Free online workbook, designed to be used alongside the CORE textbooks or as part of other courses. A succession of exercises are covered in R, Excel and Google Sheets. Screen-shots walk the reader through the steps of using each interface. The twelve chapters touch on topics including climate change, inequality, wellbeing and unemployment.
Online Text and Notes in Applied Economics
The Carbon Tax Center provides an explanation and justification of the carbon tax proposal, which includes useful detail on the general working of Pigovian and 'green' taxes with greenhouse gas emissions as a topical application. The site includes a presentational slide show and short non-technical papers (with supporting links) comparing the tax with market-based (tradable-quota) alternatives, giving evidence for its demand-reducing effects and explaining how its adverse distributional effects could be addressed. Offers subscription to email newsletter.
Marsh is a Professor of Public Policy. These documents are collections of topical opinion pieces from his blog and can be viewed online or downloaded as PDF. Topics include "Is a little Economics dangerous?", "Economics after the Crash", "Economics and Policy", and "The Problem of Housing Supply."
Ask Dr. Econ is an educational resource that answers questions on (mostly macro) economic issues by a Federal Reserve Bank of San Francisco economist: the answer-bank is searchable by category or keyword. Answers are detailed, generally at introductory level. Examples: Does inflation hurt long-term growth? What are business cycles and how do they affect the economy? Why does a trade deficit weaken the currency? The service ran from 1998 until 2013.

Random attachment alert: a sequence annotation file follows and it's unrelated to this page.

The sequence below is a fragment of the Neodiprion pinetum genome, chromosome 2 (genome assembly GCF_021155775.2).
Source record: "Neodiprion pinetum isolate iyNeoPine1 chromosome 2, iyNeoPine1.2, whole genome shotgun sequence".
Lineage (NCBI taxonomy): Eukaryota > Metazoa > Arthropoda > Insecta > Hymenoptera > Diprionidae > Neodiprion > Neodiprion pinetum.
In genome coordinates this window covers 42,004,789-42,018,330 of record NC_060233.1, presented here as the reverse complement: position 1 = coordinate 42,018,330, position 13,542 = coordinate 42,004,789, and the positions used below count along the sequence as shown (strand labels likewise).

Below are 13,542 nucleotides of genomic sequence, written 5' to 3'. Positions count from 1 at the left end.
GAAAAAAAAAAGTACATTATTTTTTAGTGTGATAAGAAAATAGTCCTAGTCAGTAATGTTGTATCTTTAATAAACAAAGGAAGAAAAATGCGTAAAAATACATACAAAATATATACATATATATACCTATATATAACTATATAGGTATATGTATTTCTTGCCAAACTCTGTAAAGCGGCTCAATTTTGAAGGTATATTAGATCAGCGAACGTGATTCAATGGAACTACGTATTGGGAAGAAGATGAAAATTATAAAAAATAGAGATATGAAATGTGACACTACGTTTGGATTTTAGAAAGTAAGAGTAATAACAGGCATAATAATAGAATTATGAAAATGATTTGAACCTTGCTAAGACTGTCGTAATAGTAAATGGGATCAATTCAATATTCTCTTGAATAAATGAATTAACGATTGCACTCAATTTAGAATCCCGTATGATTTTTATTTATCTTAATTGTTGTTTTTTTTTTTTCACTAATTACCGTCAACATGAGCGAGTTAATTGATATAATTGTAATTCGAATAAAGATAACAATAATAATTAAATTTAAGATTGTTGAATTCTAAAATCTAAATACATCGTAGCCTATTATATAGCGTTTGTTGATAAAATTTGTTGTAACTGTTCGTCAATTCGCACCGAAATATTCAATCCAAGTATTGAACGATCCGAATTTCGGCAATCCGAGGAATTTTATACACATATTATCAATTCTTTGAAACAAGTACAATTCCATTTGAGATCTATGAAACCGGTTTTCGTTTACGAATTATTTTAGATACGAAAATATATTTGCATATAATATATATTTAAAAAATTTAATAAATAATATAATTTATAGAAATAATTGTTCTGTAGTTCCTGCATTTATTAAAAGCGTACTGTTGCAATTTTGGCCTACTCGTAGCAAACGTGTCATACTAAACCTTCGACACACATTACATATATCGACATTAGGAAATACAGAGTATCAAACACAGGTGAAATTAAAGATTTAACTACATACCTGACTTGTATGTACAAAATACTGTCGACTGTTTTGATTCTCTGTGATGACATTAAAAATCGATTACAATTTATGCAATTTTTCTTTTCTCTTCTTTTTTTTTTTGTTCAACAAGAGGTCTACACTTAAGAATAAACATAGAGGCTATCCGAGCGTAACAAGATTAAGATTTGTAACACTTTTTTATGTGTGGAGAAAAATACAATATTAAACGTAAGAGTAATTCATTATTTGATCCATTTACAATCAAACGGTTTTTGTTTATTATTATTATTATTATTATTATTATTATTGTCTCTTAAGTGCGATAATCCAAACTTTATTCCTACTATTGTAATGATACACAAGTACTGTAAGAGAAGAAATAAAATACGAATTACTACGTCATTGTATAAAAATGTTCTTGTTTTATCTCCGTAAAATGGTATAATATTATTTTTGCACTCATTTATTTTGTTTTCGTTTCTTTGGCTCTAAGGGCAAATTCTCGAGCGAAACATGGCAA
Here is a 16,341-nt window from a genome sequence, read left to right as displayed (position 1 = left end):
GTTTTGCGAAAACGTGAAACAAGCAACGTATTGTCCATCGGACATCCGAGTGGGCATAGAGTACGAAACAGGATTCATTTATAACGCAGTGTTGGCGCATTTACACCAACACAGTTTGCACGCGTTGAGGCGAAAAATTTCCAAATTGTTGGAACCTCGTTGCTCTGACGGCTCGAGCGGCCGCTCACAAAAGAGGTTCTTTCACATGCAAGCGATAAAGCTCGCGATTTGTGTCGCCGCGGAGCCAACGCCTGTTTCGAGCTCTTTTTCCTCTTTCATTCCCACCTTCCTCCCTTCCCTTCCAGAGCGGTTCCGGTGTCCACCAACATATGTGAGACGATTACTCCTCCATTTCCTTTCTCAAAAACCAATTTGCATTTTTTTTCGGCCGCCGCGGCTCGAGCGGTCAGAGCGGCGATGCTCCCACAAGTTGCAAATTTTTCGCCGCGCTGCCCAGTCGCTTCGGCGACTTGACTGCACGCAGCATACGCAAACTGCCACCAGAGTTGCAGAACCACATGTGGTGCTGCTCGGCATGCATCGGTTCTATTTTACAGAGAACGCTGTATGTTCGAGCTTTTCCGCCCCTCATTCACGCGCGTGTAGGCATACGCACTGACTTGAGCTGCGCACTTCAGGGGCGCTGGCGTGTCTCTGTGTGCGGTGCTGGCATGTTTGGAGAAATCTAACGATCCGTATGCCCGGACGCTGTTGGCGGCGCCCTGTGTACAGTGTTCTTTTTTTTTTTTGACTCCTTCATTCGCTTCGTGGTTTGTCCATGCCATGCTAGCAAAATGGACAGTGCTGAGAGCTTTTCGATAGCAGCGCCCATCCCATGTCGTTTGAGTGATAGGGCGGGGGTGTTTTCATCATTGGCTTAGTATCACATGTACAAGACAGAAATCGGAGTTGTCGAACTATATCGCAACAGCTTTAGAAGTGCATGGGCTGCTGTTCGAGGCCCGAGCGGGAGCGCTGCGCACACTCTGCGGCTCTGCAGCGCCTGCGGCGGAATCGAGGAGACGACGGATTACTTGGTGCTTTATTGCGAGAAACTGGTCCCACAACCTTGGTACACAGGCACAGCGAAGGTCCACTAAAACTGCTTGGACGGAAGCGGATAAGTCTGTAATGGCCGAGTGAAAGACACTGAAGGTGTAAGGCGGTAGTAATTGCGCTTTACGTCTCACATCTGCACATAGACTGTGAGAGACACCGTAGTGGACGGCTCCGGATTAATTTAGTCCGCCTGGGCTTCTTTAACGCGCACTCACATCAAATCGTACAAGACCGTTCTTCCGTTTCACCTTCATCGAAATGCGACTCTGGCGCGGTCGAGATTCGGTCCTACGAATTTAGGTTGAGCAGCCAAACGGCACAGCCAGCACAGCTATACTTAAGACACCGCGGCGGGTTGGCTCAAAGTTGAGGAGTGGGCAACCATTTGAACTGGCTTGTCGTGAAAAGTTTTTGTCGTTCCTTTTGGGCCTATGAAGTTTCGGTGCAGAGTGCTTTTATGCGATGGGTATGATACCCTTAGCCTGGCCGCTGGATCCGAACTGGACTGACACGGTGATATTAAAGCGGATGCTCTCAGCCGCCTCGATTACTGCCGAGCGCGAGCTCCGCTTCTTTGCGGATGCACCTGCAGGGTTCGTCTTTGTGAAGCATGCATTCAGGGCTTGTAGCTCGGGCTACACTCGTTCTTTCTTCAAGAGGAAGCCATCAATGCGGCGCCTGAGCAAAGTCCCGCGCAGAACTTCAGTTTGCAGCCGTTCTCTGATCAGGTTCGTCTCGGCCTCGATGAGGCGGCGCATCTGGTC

Produced by the Federal Reserve Bank of St. Louis, this website traces the global financial crisis from the subprime mortgage losses in the United States to the wider turbulence in world financial markets. It tracks the policy interventions from a range of mainly US bodies, in response to the crisis. It provides an introduction to the global financial crisis that links to key original source data, rather than second hand commentary. The timeline starts in early 2007 and carries on to 2011, with brief entries outlining the key events and links to relevant press releases, Congressional testimony, financial data, reports and other Internet resources.
According to the About Us page, "nef is an independent think-and-do tank that inspires and demonstrates real economic well-being. [It aims] to improve quality of life by promoting innovative solutions that challenge mainstream thinking on economic, environment and social issues. [It works] in partnership and put[s] people and the planet first." The site has one section devoted to economics with links to the following areas: access to finance, enterprise and innovation, new ways of measuring, theoretical new economics, timebanks, tools for local economic renewal, inner city 100, jubilee research, real world economic outlook and transforming markets.
This is a sample draft chapter from the textbook "Hidden Order: The Economics of Everyday Life", the paperback version of which came out in 1997. The chapter presents a series of applications of basic economic thinking to questions of crime, deterrence and the law.